“Less is more” describes one of tomorrow’s hottest topics in automobile manufacturing. We’re going to meet an old friend on this trip. Timo Völker takes a look at the trend towards lightweight construction.
It’s not something you can really miss if you are looking at the roads: our cars are getting increasingly larger. It’s not just an impression, it’s backed up by figures: the new VW Polo is 30 cm longer than the first Golf. In turn, the current Golf is 55 cm longer than the first Passat. And today’s Passat is longer than a 5-series BMW from the 1990s. And so it continues. Everything’s growing. That’s got a lot to do with comfort and safety, but also with affluence and increasing demands. Technology is keeping up and ensuring that vehicle weights don’t get completely out of control, because more weight means more fuel consumption. And that’s something we certainly don’t need in the future.
USA = SUV
However, this trend is escalating. For there’s another unmistakable development which is driving the increase in vehicle sizes even more strongly than evolutionary forces (see above) have done so far: the love of huge vehicles. In three letters: S.U.V.
Fine, nothing new there. But for anyone who thinks this phenomenon will soon be passé, current studies indicate that SUVs are going to be around for a very long time. It’s almost as if their time has truly arrived. And pretty well worldwide.
After their slacker, grunge, bobo, and hipster phases (no claims to completeness), the USA’s millennials (those born between 1980 and 2000) have discovered a more stable lifestyle: the joys of family. Not in the form of Mum and Dad’s fridge, but with kids of their own. And with their own house in the suburbs, where there’s plenty of space to park an attractive vehicle out front—an SUV, what else? Analysts are predicting a huge growth in vehicle sales, particularly for full size vehicles—because it’s always nice having something bigger than the one the parents had.
Larger sizes coming to Europe
From the USA straight to Austria, which represents the market trend in Europe: at the moment SUV sales are in second place behind those of compact cars (Source: Statistik Austria), but they are growing at a much greater rate. Put another way, only SUVs sales are truly growing; all other vehicle formats are either stagnating in percentage terms or declining. And if you look at the IAA, you’ll see manufacturers have plenty of ideas on what can be done with raised vehicles in the near future.
Lightweight construction is the trump card
And that’s where they have a problem. A problem with two letters and one number: CO2. Although SUVs are available in almost all sizes and weight categories, their overall shape— elevated roofs (and therefore a larger front surface) and bigger wheels (an important part of SUV chic)—doesn’t make for lower levels of fuel consumption. That’s why they need to focus on weight. When it comes to driving resistance, apart from aerodynamics, weight is the decisive factor. Lightweight construction is the trump card. And how do you achieve that?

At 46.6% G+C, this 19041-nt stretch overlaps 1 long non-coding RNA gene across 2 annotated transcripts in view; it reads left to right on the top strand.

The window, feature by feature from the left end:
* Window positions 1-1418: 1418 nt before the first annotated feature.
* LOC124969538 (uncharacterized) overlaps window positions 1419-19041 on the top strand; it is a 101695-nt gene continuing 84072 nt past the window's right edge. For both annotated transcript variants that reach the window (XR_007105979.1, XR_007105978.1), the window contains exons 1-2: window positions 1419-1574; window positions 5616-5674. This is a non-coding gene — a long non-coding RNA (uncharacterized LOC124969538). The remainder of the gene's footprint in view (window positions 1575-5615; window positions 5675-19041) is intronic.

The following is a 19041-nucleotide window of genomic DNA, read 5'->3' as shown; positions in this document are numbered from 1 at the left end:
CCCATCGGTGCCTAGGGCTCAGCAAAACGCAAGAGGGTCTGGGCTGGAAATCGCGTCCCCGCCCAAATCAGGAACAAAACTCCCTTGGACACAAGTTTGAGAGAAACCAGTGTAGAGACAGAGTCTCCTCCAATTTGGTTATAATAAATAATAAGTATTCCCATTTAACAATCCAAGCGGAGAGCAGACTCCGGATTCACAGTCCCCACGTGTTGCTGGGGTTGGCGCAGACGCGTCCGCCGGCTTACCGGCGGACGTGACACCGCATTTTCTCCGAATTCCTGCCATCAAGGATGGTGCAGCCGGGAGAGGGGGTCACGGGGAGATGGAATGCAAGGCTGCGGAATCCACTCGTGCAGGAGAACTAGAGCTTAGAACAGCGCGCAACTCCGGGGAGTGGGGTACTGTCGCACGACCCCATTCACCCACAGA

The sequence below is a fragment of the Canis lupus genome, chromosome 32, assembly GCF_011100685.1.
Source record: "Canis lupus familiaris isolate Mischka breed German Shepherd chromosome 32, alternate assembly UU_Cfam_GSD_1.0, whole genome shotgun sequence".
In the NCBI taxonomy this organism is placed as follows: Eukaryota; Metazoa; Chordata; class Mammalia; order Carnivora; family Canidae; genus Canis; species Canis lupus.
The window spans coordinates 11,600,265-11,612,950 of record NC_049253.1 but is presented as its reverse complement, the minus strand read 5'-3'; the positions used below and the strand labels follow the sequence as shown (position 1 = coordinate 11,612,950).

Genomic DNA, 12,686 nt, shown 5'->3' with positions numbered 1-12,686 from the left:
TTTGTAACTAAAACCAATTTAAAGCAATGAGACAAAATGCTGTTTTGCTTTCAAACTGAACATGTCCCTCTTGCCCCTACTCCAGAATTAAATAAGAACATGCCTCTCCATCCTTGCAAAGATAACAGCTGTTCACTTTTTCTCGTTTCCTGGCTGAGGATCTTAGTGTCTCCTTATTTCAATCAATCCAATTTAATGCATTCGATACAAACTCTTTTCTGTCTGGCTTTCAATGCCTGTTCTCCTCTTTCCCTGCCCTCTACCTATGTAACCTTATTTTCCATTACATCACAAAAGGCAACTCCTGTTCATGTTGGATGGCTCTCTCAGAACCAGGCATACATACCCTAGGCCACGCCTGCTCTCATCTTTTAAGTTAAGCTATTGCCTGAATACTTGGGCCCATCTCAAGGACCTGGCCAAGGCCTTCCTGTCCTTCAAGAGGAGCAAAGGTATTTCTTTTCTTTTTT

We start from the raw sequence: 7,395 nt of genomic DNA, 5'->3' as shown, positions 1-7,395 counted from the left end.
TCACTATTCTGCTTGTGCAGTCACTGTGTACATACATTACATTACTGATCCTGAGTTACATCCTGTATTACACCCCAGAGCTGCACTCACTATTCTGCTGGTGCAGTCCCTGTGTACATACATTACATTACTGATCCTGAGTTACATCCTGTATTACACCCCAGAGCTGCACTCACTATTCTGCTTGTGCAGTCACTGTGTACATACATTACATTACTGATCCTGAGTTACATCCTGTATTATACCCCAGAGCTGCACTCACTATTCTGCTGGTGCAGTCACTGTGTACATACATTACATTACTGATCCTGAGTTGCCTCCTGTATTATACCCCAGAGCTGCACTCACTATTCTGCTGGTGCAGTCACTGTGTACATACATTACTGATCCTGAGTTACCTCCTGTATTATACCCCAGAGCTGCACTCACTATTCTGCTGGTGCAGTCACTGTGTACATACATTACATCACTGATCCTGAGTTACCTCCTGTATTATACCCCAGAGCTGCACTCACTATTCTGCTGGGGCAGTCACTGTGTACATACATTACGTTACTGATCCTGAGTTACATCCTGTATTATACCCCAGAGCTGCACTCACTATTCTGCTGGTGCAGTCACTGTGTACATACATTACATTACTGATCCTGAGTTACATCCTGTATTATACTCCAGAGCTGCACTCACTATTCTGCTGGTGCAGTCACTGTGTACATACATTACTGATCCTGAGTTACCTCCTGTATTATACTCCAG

Exotic materials? Magnesium, titanium. Sounds great—if you’re talking about super sports cars where cost is a secondary consideration.
Carbon fiber? Again, not a candidate for volume production. BMW has already tried that. Following the i3 and the i8 with their carbon fiber chassis, a range of conventional electric vehicles (based on the X3 and 3-series) are now coming onto the market: there’s no other way for the manufacturer to generate any margins in the volume business. Ferrari, Lamborghini (both in limited editions), McLaren—automobile manufacturers serious about carbon don’t sell more than a couple of thousand cars a year.
Aluminum? Can do a lot, no question about it. But it’s expensive. Added to which, it doesn’t have entirely clean hands when it comes to the overall CO2 balance, and that will be a hot topic in the future. If you look at the Jaguar/Land Rover group, who see themselves as pioneers of aluminum construction, you’ll see aluminum in the larger models. But in the smaller platforms on which all the volume models are based: all steel, no aluminum. Even the aluminum architects can’t manage without high-strength steels in sensitive spots.
Steel rediscovers itself
And so you could say we are meeting an old friend again. It’s just that you wouldn’t recognize steel any more if you hadn’t seen it for a long time. Just because the material has been tried and tested doesn’t mean it can’t continue to reinvent itself. voestalpine has been throwing open completely new doors with its new press-hardened steels. Their properties make high-strength, lightweight construction possible, and using a method which makes them affordable in volume production. And it’s volume production that gets things on the rails. They are also made from steel, by the way, but that’s a different story!
More on focus mobility: www.voestalpine.com/mobility